BMJ - A court in the German state of North Rhine-Westphalia has struck down a state health ministry regulation classifying liquid nicotine used in electronic cigarettes as a medicine1 comparable to nicotine plasters, which in Germany can only be sold in pharmacies.
The court ruled that liquid nicotine used in e-cigarettes is not a medicine and therefore its sales cannot be regulated by Germany’s pharmaceutical laws.
North Rhine-Westphalia’s health minister, Barbara Steffen, said that the ministry would review the ruling before determining whether to file a legal appeal. She noted that the ruling contradicts growing sentiment at the European level to classify liquid nicotine as a medicine.
Indeed, the European parliament is now considering a proposal from the European Commission to revise the Tobacco Products Directive, which also includes a provision on e-cigarettes and liquid nicotine.2The new directive had been scheduled for a vote in the European parliament in early September, but was postponed until October.
The ruling in Germany, issued 17 September by the High Administrative Court of North Rhine-Westphalia,3covers three separate court cases initiated by producers and sellers of liquid nicotine. One case involved a woman who operates a retail shop in Wuppertal selling e-cigarettes and related products. Local health officials forbid her to sell liquid nicotine and she contested the ban in the Administrative Court of Düsseldorf, which upheld the regulation. She appealed the decision to the higher court.
In all three cases, the High Administrative Court reached the same conclusion: liquid nicotine is not a medicine and e-cigarettes are not medical products. In support of the ruling, the court argued that e-cigarettes, unlike nicotine patches, are not specifically marketed as a medical product designed to help people quit traditional tobacco-containing cigarettes.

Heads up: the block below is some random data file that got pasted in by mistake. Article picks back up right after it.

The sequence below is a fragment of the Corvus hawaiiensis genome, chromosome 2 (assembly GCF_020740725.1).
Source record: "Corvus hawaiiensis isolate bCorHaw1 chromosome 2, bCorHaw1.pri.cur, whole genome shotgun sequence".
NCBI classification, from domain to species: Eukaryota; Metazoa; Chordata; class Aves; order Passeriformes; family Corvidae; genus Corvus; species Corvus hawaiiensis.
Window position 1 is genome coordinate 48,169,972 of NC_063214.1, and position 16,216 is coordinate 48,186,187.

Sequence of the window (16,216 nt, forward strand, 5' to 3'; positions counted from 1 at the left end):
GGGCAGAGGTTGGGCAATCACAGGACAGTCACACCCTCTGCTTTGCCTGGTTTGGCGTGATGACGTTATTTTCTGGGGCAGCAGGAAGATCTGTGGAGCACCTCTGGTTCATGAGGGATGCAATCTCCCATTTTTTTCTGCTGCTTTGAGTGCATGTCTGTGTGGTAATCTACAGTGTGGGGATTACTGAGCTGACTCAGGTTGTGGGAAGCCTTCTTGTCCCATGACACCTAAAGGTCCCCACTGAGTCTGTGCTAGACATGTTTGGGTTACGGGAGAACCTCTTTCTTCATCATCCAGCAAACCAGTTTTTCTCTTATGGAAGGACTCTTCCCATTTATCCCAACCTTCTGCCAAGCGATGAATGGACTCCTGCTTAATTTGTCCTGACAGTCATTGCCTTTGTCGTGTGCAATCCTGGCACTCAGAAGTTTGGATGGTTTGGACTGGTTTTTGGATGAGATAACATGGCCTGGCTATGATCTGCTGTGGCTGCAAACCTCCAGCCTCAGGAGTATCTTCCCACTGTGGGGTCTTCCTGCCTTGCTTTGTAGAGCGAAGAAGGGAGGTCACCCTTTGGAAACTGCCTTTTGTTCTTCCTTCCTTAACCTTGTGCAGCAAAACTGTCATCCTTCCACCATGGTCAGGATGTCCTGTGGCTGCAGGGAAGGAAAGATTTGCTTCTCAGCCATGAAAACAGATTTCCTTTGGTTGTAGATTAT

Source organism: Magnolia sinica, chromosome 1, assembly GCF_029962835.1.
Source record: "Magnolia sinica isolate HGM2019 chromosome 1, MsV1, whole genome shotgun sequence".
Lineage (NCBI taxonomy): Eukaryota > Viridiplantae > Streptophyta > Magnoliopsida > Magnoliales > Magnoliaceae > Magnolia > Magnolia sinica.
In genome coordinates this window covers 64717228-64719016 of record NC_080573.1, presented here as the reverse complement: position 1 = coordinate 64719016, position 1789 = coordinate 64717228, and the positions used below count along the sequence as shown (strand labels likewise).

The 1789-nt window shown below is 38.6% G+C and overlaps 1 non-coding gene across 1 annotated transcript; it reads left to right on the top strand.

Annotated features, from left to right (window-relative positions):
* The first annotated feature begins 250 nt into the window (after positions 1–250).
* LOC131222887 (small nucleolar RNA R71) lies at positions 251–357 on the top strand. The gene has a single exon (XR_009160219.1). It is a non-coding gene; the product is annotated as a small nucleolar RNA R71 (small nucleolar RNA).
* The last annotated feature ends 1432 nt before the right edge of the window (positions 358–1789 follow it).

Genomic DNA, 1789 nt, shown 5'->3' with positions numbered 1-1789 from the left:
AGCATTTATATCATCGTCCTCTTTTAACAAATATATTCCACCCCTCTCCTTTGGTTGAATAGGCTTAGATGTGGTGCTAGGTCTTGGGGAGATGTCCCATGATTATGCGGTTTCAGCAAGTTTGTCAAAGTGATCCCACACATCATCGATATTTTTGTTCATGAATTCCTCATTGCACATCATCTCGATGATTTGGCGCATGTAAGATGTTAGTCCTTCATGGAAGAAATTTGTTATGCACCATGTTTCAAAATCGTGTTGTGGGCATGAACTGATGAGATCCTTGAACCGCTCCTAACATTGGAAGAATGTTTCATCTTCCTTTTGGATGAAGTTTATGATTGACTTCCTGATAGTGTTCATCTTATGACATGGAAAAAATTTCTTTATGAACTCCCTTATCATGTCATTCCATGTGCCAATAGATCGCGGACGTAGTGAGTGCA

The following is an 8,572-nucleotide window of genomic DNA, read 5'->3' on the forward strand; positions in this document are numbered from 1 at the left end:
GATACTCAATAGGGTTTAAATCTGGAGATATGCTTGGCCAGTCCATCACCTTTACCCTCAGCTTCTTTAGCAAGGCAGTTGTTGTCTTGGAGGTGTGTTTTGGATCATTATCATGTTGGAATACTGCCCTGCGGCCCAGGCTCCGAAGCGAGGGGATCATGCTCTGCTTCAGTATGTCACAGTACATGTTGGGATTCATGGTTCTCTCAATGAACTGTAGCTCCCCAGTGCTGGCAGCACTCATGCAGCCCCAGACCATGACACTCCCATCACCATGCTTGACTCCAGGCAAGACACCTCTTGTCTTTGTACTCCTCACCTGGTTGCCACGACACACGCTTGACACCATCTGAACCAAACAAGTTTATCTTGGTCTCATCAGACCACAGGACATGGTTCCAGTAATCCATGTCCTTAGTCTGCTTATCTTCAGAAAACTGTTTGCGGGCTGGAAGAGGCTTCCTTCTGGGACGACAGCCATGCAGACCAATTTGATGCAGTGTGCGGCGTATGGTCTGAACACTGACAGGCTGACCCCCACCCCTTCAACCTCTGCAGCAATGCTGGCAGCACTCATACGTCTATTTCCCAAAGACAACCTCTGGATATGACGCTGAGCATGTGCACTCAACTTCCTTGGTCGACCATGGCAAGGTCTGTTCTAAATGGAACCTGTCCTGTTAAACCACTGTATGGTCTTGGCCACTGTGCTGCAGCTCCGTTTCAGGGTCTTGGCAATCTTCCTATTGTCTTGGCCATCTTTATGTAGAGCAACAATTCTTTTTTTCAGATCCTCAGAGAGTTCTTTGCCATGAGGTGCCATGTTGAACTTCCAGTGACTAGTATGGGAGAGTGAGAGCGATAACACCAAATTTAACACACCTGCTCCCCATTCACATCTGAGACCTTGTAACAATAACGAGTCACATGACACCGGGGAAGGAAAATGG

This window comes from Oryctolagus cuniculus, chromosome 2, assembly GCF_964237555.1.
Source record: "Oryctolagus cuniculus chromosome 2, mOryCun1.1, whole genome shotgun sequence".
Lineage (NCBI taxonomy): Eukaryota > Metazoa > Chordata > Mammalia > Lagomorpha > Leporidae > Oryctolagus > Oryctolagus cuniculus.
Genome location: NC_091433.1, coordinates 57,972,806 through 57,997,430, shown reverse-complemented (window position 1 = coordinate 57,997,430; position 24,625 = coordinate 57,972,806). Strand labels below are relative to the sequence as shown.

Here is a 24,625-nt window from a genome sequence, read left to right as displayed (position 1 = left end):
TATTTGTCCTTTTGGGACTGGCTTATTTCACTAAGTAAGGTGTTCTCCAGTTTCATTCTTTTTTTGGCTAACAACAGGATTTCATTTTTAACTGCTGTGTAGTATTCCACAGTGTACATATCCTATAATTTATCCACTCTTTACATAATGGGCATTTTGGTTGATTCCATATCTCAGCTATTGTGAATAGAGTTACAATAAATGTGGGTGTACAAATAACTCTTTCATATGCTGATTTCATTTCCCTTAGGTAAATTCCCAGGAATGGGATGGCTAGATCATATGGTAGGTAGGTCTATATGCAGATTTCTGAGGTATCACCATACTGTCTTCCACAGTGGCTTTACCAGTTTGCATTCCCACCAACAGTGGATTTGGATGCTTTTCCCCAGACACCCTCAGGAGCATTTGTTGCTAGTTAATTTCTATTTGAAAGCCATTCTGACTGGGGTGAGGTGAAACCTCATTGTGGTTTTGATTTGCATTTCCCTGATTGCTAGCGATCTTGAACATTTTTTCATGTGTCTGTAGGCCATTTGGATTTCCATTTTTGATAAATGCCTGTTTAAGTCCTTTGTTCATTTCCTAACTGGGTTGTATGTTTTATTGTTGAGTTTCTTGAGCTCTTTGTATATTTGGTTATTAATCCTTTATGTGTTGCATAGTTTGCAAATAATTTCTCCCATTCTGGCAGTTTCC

“These [nicotine] liquids are neither suitable nor intended to achieve a lasting cessation of smoking [tobacco],” the court stated, asserting that the German Cancer Research Center and newest studies had reached the same conclusion.
Christoph von Ascheraden, who chairs the Committee for Addictions and Drugs at the German Medical Association, told the BMJ that the association supported classifying e-cigarettes in Germany and in Europe as a “pharmaceutical product requiring respective licensing and distribution through pharmacies” as medication for smoking cessation.
“Nicotine is a potentially toxic and addictive substance, therefore nicotine-containing e-cigarettes should not be freely accessible,” he said. “All other ingredients of an e-cigarette require further research, as their effects on human health are still widely unknown.”
Cite this as: BMJ 2013;347:f5739
- Hanover bans e-cigarette use in civic offices amid calls for better safety data. BMJ2012;344:e3. FREE Full Text
- European Commission. Revision of the Tobacco Products Directive. http://ec.europa.eu/health/tobacco/products/revision/index_en.htm
- Ruling of the High Administrative Court of North Rhine-Westphalia. Sep 2013. www.ovg.nrw.de/presse/pressemitteilungen/27_130917/index.php.